On Steelers T Flozell Adams and whole offensive line unit:
"Flozell is their starting right offensive tackle and, of course, he spent the majority of his career as a left offensive tackle. He's a big, physical offensive lineman that is a guy that knows how to play the game. I think he's fit in well with the rest of their offensive linemen in terms of the size of that group. That's probably one of the biggest offensive line groups in the entire League."
On how you gameplan the defense for a young, inexperienced quarterback:
"I don't think it changes a whole lot of what we're going to do in terms of scheme. I think what we have to make sure is, that we understand what his strengths are as a football player. He was a very accurate passer in college. I think he has the all-time completion percentage out there at the University of Oregon. The other thing he does is he runs extremely well. That I think is going to be the biggest thing for us. We don't want the play to break down and have the quarterback gain yards on us. It's going to be important for our defensive line to have very good rush lanes and we've got to be on top of our game with containment as well, because if he gets on the perimeter he's a guy that has the speed to run away from linebackers and certain defensive backs."
On what the hardest thing for an defensive lineman to overcome coming back from an ACL injury:
"I don't think that you have to re-teach the technique. I think the biggest thing is getting through the mental and physical blocks that you may have. You know that you've had two surgeries, you know that you've got to protect that knee and I think early on for people it's a natural thing that they do that. I think after they've had reps, and they've been able to stick it in the ground and be able to hold off double teams, I think that they feel a lot better about what they're capable of doing. It's natural, I think it's human nature that you go through that process. DT Trey (Lewis) coming back from back-to-back years with knee surgeries, I think it's a tribute to how hard he's worked."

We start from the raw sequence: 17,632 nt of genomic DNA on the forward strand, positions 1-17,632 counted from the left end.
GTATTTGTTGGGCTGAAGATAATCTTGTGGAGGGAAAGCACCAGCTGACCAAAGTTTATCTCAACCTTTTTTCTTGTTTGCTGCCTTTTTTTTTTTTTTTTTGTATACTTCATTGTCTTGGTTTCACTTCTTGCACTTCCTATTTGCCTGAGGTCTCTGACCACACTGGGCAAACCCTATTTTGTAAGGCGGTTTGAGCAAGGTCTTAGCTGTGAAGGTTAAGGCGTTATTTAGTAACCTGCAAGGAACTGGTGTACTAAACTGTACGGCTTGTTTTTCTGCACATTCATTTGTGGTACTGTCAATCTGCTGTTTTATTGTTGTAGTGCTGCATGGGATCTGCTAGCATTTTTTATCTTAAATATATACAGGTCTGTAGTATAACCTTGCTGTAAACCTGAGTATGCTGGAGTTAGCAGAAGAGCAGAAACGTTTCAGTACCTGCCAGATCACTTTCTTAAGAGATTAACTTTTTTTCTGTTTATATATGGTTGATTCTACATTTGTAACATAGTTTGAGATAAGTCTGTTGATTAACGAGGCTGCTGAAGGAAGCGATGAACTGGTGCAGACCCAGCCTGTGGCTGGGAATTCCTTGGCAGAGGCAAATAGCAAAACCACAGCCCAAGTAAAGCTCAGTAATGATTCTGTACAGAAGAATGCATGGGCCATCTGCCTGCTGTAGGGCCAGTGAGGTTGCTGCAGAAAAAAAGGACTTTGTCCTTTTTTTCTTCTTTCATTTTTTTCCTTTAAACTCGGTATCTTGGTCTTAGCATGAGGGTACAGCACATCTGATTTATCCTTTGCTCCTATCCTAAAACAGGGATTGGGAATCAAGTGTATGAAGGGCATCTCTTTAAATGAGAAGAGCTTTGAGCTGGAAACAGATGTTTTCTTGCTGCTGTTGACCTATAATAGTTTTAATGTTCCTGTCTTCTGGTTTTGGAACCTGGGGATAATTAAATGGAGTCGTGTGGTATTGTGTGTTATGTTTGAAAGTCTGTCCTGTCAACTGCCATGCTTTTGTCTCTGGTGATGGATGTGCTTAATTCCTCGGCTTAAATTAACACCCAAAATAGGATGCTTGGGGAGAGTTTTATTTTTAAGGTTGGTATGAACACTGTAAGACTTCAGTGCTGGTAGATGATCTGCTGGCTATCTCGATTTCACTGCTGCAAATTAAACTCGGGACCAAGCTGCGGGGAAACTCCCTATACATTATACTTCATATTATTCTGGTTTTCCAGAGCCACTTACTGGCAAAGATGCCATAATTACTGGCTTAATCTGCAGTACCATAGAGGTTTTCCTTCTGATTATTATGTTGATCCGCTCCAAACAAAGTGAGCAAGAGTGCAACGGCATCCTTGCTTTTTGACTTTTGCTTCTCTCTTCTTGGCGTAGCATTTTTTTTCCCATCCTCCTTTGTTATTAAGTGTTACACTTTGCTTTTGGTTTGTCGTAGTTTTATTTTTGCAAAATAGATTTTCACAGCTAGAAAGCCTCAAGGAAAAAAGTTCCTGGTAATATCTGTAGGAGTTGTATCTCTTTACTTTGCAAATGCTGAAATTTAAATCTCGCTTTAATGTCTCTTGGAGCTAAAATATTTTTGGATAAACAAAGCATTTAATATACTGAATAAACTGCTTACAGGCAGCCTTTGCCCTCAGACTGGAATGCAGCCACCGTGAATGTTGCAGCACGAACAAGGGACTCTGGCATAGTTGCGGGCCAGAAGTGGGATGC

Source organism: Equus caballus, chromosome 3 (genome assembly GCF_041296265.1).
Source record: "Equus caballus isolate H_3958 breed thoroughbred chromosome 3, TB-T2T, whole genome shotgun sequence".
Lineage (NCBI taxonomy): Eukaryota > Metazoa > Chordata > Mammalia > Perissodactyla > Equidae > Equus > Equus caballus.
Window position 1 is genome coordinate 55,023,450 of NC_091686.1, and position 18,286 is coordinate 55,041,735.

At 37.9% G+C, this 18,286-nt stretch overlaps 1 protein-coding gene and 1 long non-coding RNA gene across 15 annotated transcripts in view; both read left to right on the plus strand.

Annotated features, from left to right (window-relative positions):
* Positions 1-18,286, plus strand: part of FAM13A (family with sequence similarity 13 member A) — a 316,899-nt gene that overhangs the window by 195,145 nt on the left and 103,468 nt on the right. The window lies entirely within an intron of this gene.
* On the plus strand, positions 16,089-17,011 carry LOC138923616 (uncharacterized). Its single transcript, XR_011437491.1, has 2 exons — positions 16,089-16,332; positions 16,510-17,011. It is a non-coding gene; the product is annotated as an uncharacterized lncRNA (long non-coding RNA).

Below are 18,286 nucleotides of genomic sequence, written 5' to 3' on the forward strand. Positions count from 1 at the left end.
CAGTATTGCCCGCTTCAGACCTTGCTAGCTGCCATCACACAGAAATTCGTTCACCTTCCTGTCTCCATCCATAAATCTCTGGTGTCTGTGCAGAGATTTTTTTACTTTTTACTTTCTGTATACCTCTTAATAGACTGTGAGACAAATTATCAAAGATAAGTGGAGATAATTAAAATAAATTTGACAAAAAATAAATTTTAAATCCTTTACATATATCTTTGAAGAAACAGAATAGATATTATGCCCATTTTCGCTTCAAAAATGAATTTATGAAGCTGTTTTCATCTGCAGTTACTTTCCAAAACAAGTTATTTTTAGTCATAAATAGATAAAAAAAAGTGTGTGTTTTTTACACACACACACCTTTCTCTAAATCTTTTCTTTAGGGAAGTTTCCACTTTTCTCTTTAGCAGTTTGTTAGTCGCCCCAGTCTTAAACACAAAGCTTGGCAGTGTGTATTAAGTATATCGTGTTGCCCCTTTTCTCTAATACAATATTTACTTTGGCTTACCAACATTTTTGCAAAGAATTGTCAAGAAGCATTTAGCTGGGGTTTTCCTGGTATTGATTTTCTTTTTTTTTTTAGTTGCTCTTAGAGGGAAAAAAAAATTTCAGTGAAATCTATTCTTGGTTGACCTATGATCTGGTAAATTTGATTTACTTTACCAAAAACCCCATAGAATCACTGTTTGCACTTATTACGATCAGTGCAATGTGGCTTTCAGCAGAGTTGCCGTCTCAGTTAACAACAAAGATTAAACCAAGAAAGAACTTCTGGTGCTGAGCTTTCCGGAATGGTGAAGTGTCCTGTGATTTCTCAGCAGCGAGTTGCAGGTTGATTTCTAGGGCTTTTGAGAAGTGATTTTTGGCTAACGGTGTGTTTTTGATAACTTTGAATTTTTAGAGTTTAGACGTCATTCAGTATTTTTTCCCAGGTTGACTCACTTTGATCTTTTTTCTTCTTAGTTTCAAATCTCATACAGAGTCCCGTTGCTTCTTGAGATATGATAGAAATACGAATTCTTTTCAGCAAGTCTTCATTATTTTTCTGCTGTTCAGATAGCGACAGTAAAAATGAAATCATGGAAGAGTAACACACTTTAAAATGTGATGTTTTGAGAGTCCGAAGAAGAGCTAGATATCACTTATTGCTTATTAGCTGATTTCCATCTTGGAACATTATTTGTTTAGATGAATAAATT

On DE Kroy Biermann and what he's improved on since being here:
"I think one of the things that Kroy has really improved on is his strength. He has a better understanding of leverage. He was probably a 248, 250 pound defensive end out of Montana and I think that he's worked extremely hard with our Athletic Performance group. We've worked hard on certain areas trying to help him with his core strength. I think he's really re-worked his body, I think that's probably the biggest thing that everybody notices, and he's got a great motor. He's been an outstanding special teams player for us his first two years in addition to being a guy that's contributing in the pass rush. We anticipate in year three he'll just continue to improve."
On what has evolved at the defensive end position from when coaches stuck bigger bodies out there:
"I think that, you all want to have those big guys, when you start talking about DE Reggie (White) you're talking about a Hall of Famer, and DE Sean (Jones) Pro Bowler. I mean we'd all like to have guys like that. We want the biggest and the fastest guys we can get. I think that the game has evolved a little bit. I've said it many times, it's a spacing game, in terms of how offenses present formations, so you've got to have a little bit more athleticism. I think also that you see more and more people are using defensive ends in some of the exotic pressures that they're running. They're hybrid guys that can help you in pass defense or drop it the zones and even play some man-to-man on tight ends or backs. I think that might be a little bit of the evolution, but if you've got a big, fast one that can do that you'd rather have him than a guy who's a little bit smaller and a little bit slower."